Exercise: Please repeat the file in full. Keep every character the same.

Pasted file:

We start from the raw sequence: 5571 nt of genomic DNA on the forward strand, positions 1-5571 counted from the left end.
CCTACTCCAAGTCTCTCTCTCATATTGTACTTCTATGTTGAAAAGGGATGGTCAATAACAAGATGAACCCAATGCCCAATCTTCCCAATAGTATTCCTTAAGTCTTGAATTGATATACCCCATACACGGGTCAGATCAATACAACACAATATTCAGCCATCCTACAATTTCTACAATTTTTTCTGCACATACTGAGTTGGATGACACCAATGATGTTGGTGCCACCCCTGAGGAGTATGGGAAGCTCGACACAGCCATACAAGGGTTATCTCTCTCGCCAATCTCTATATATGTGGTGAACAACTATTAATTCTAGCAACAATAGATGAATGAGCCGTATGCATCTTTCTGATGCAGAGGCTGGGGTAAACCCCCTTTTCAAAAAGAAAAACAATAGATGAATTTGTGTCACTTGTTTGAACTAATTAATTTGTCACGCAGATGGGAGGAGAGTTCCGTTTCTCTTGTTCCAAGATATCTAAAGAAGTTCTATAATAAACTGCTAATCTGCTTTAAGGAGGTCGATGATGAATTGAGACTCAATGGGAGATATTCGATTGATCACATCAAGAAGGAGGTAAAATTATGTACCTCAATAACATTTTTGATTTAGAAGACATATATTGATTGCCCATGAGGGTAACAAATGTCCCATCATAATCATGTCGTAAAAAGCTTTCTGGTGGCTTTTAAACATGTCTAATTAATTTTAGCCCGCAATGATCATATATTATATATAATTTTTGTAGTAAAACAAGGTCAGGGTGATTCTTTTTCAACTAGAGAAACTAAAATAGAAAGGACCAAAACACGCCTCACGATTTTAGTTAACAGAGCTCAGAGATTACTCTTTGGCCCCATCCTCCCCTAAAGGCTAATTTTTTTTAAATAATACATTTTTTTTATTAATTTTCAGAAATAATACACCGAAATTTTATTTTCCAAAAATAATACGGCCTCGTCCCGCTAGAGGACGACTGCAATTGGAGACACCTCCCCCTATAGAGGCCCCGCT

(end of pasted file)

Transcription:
We start from the raw sequence: 5571 nt of genomic DNA on the forward strand, positions 1-5571 counted from the left end.
CCTACTCCAAGTCTCTCTCTCATATTGTACTTCTATGTTGAAAAGGGATGGTCAATAACAAGATGAACCCAATGCCCAATCTTCCCAATAGTATTCCTTAAGTCTTGAATTGATATACCCCATACACGGGTCAGATCAATACAACACAATATTCAGCCATCCTACAATTTCTACAATTTTTTCTGCACATACTGAGTTGGATGACACCAATGATGTTGGTGCCACCCCTGAGGAGTATGGGAAGCTCGACACAGCCATACAAGGGTTATCTCTCTCGCCAATCTCTATATATGTGGTGAACAACTATTAATTCTAGCAACAATAGATGAATGAGCCGTATGCATCTTTCTGATGCAGAGGCTGGGGTAAACCCCCTTTTCAAAAAGAAAAACAATAGATGAATTTGTGTCACTTGTTTGAACTAATTAATTTGTCACGCAGATGGGAGGAGAGTTCCGTTTCTCTTGTTCCAAGATATCTAAAGAAGTTCTATAATAAACTGCTAATCTGCTTTAAGGAGGTCGATGATGAATTGAGACTCAATGGGAGATATTCGATTGATCACATCAAGAAGGAGGTAAAATTATGTACCTCAATAACATTTTTGATTTAGAAGACATATATTGATTGCCCATGAGGGTAACAAATGTCCCATCATAATCATGTCGTAAAAAGCTTTCTGGTGGCTTTTAAACATGTCTAATTAATTTTAGCCCGCAATGATCATATATTATATATAATTTTTGTAGTAAAACAAGGTCAGGGTGATTCTTTTTCAACTAGAGAAACTAAAATAGAAAGGACCAAAACACGCCTCACGATTTTAGTTAACAGAGCTCAGAGATTACTCTTTGGCCCCATCCTCCCCTAAAGGCTAATTTTTTTTAAATAATACATTTTTTTTATTAATTTTCAGAAATAATACACCGAAATTTTATTTTCCAAAAATAATACGGCCTCGTCCCGCTAGAGGACGACTGCAATTGGAGACACCTCCCCCTATAGAGGCCCCGCT